- Prepare
- Algorithms
- Implementation
- Queen's Attack II

# Queen's Attack II

# Queen's Attack II

You will be given a square chess board with one queen and a number of obstacles placed on it. Determine how many squares the queen can attack.

A queen is standing on an chessboard. The chess board's rows are numbered from to , going from bottom to top. Its columns are numbered from to , going from left to right. Each square is referenced by a tuple, , describing the row, , and column, , where the square is located.

The queen is standing at position . In a single move, she can attack any square in any of the eight directions (left, right, up, down, and the four diagonals). In the diagram below, the green circles denote all the cells the queen can attack from :

There are obstacles on the chessboard, each preventing the queen from attacking any square beyond it on that path. For example, an obstacle at location in the diagram above prevents the queen from attacking cells , , and :

Given the queen's position and the locations of all the obstacles, find and print the number of squares the queen can attack from her position at . In the board above, there are such squares.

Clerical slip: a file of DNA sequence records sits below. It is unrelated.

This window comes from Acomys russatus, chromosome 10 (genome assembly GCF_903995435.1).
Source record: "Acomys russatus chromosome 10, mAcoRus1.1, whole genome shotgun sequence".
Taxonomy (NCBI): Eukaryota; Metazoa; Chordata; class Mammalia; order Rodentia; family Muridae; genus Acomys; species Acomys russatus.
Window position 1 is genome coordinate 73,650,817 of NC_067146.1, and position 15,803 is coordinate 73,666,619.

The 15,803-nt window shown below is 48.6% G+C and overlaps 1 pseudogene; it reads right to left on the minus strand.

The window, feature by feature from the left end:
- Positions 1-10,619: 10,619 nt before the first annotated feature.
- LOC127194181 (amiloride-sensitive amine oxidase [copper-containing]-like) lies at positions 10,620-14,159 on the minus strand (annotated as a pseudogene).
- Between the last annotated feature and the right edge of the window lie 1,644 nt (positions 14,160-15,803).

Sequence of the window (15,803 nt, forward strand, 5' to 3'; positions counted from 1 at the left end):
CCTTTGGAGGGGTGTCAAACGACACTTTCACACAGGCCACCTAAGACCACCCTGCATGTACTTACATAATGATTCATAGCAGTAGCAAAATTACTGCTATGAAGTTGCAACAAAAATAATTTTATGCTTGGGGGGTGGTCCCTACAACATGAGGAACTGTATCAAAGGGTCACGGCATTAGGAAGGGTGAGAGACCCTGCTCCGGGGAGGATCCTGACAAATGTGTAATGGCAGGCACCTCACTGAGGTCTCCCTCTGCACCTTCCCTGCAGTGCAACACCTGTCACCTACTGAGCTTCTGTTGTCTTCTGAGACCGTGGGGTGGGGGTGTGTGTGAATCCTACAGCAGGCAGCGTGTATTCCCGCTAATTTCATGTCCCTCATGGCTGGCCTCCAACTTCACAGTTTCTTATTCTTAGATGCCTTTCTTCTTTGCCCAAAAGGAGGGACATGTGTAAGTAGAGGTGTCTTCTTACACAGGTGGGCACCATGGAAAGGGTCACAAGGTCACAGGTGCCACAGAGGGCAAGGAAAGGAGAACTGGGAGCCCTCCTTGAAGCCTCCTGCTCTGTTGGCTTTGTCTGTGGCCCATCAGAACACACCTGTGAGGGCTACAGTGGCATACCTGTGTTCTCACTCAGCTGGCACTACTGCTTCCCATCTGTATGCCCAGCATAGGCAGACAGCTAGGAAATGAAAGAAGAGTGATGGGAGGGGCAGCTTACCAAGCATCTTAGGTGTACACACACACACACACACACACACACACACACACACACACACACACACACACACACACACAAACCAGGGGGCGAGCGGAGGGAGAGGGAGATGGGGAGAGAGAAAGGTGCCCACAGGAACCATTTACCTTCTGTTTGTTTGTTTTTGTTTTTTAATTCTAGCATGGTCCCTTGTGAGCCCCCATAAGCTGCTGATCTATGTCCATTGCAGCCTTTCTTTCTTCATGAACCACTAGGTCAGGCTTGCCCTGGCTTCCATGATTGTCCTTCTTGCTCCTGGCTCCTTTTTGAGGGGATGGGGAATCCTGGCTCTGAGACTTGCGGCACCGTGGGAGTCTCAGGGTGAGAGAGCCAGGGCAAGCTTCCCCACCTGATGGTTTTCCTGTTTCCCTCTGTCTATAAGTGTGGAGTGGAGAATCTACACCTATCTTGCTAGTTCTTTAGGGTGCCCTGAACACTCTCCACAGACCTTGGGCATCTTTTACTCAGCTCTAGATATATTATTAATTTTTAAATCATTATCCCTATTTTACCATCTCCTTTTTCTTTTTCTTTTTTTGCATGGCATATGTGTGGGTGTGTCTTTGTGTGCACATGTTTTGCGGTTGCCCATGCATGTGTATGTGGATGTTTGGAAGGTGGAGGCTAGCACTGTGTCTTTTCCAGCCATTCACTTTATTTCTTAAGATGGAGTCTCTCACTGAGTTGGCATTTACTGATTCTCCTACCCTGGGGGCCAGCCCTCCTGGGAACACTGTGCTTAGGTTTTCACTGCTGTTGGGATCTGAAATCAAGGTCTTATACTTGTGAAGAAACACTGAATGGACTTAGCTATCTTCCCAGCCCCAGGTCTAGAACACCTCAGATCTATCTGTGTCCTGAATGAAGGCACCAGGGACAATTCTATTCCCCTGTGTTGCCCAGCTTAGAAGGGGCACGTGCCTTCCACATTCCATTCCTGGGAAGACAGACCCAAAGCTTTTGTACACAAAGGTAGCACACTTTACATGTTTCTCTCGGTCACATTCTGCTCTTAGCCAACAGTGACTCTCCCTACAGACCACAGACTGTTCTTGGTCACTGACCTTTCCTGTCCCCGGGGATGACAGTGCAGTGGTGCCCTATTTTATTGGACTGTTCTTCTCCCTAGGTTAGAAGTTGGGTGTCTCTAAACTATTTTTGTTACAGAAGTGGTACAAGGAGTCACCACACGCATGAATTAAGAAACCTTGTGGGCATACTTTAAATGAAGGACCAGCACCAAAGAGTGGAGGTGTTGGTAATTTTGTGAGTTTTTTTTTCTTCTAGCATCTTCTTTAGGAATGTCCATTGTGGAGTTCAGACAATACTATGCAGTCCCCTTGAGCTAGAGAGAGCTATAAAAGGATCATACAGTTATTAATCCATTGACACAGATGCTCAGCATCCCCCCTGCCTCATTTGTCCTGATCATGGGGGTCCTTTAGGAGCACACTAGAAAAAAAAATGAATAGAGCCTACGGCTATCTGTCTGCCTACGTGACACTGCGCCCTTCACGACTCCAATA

**Function Description**

Complete the *queensAttack* function in the editor below.

queensAttack has the following parameters:

- *int n:* the number of rows and columns in the board

- *nt k:* the number of obstacles on the board

- *int r_q:* the row number of the queen's position

- *int c_q:* the column number of the queen's position

- *int obstacles[k][2]:* each element is an array of integers, the row and column of an obstacle

**Returns**

- *int:* the number of squares the queen can attack

**Input Format**

The first line contains two space-separated integers and , the length of the board's sides and the number of obstacles.

The next line contains two space-separated integers and , the queen's row and column position.

Each of the next lines contains two space-separated integers and , the row and column position of .

**Constraints**

- A single cell may contain more than one obstacle.
- There will never be an obstacle at the position where the queen is located.

**Subtasks**

For of the maximum score:

For of the maximum score:

**Sample Input 0**

```
4 0
4 4
```

**Sample Output 0**

```
9
```

**Explanation 0**

The queen is standing at position on a chessboard with no obstacles:

**Sample Input 1**

```
5 3
4 3
5 5
4 2
2 3
```

**Sample Output 1**

```
10
```

**Explanation 1**

The queen is standing at position on a chessboard with obstacles:

The number of squares she can attack from that position is .

**Sample Input 2**

```
1 0
1 1
```

**Sample Output 2**

```
0
```

**Explanation 2**

Since there is only one square, and the queen is on it, the queen can move 0 squares.